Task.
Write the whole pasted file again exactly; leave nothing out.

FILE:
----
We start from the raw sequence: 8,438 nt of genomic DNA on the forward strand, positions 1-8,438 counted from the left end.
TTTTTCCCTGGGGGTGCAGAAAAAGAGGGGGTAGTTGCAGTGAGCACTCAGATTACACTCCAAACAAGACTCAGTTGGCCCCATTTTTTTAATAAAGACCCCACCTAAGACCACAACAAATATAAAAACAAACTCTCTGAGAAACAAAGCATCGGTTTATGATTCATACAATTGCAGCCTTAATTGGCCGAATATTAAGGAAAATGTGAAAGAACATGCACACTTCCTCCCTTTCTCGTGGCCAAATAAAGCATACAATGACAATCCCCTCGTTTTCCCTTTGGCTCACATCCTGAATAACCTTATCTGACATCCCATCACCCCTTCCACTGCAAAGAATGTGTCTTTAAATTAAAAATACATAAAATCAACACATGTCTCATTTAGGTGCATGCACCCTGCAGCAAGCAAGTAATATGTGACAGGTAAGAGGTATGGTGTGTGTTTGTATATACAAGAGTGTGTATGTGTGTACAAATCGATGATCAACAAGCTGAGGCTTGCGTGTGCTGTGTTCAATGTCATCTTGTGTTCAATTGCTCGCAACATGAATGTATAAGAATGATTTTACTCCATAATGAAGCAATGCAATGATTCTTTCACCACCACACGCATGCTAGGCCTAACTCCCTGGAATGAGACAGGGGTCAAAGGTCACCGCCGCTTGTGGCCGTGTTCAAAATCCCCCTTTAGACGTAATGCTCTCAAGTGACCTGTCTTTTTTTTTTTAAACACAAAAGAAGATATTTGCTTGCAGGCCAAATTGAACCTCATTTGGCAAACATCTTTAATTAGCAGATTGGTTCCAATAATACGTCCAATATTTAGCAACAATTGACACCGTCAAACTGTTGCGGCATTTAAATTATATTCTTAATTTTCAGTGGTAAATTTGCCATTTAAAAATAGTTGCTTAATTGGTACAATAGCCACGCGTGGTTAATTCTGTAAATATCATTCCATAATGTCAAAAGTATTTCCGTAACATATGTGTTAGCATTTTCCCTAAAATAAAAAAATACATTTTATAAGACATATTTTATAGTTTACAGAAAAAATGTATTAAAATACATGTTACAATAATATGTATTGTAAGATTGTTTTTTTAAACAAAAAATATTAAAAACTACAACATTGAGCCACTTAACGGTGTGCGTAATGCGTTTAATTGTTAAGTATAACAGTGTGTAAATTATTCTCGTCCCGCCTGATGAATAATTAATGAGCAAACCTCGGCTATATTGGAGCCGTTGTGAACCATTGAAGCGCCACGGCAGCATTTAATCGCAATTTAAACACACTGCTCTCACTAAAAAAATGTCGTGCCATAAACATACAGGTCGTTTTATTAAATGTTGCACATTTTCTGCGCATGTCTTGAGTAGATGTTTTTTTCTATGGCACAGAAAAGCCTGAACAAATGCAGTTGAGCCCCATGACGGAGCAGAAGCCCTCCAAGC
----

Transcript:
We start from the raw sequence: 8,438 nt of genomic DNA on the forward strand, positions 1-8,438 counted from the left end.
TTTTTCCCTGGGGGTGCAGAAAAAGAGGGGGTAGTTGCAGTGAGCACTCAGATTACACTCCAAACAAGACTCAGTTGGCCCCATTTTTTTAATAAAGACCCCACCTAAGACCACAACAAATATAAAAACAAACTCTCTGAGAAACAAAGCATCGGTTTATGATTCATACAATTGCAGCCTTAATTGGCCGAATATTAAGGAAAATGTGAAAGAACATGCACACTTCCTCCCTTTCTCGTGGCCAAATAAAGCATACAATGACAATCCCCTCGTTTTCCCTTTGGCTCACATCCTGAATAACCTTATCTGACATCCCATCACCCCTTCCACTGCAAAGAATGTGTCTTTAAATTAAAAATACATAAAATCAACACATGTCTCATTTAGGTGCATGCACCCTGCAGCAAGCAAGTAATATGTGACAGGTAAGAGGTATGGTGTGTGTTTGTATATACAAGAGTGTGTATGTGTGTACAAATCGATGATCAACAAGCTGAGGCTTGCGTGTGCTGTGTTCAATGTCATCTTGTGTTCAATTGCTCGCAACATGAATGTATAAGAATGATTTTACTCCATAATGAAGCAATGCAATGATTCTTTCACCACCACACGCATGCTAGGCCTAACTCCCTGGAATGAGACAGGGGTCAAAGGTCACCGCCGCTTGTGGCCGTGTTCAAAATCCCCCTTTAGACGTAATGCTCTCAAGTGACCTGTCTTTTTTTTTTTAAACACAAAAGAAGATATTTGCTTGCAGGCCAAATTGAACCTCATTTGGCAAACATCTTTAATTAGCAGATTGGTTCCAATAATACGTCCAATATTTAGCAACAATTGACACCGTCAAACTGTTGCGGCATTTAAATTATATTCTTAATTTTCAGTGGTAAATTTGCCATTTAAAAATAGTTGCTTAATTGGTACAATAGCCACGCGTGGTTAATTCTGTAAATATCATTCCATAATGTCAAAAGTATTTCCGTAACATATGTGTTAGCATTTTCCCTAAAATAAAAAAATACATTTTATAAGACATATTTTATAGTTTACAGAAAAAATGTATTAAAATACATGTTACAATAATATGTATTGTAAGATTGTTTTTTTAAACAAAAAATATTAAAAACTACAACATTGAGCCACTTAACGGTGTGCGTAATGCGTTTAATTGTTAAGTATAACAGTGTGTAAATTATTCTCGTCCCGCCTGATGAATAATTAATGAGCAAACCTCGGCTATATTGGAGCCGTTGTGAACCATTGAAGCGCCACGGCAGCATTTAATCGCAATTTAAACACACTGCTCTCACTAAAAAAATGTCGTGCCATAAACATACAGGTCGTTTTATTAAATGTTGCACATTTTCTGCGCATGTCTTGAGTAGATGTTTTTTTCTATGGCACAGAAAAGCCTGAACAAATGCAGTTGAGCCCCATGACGGAGCAGAAGCCCTCCAAGC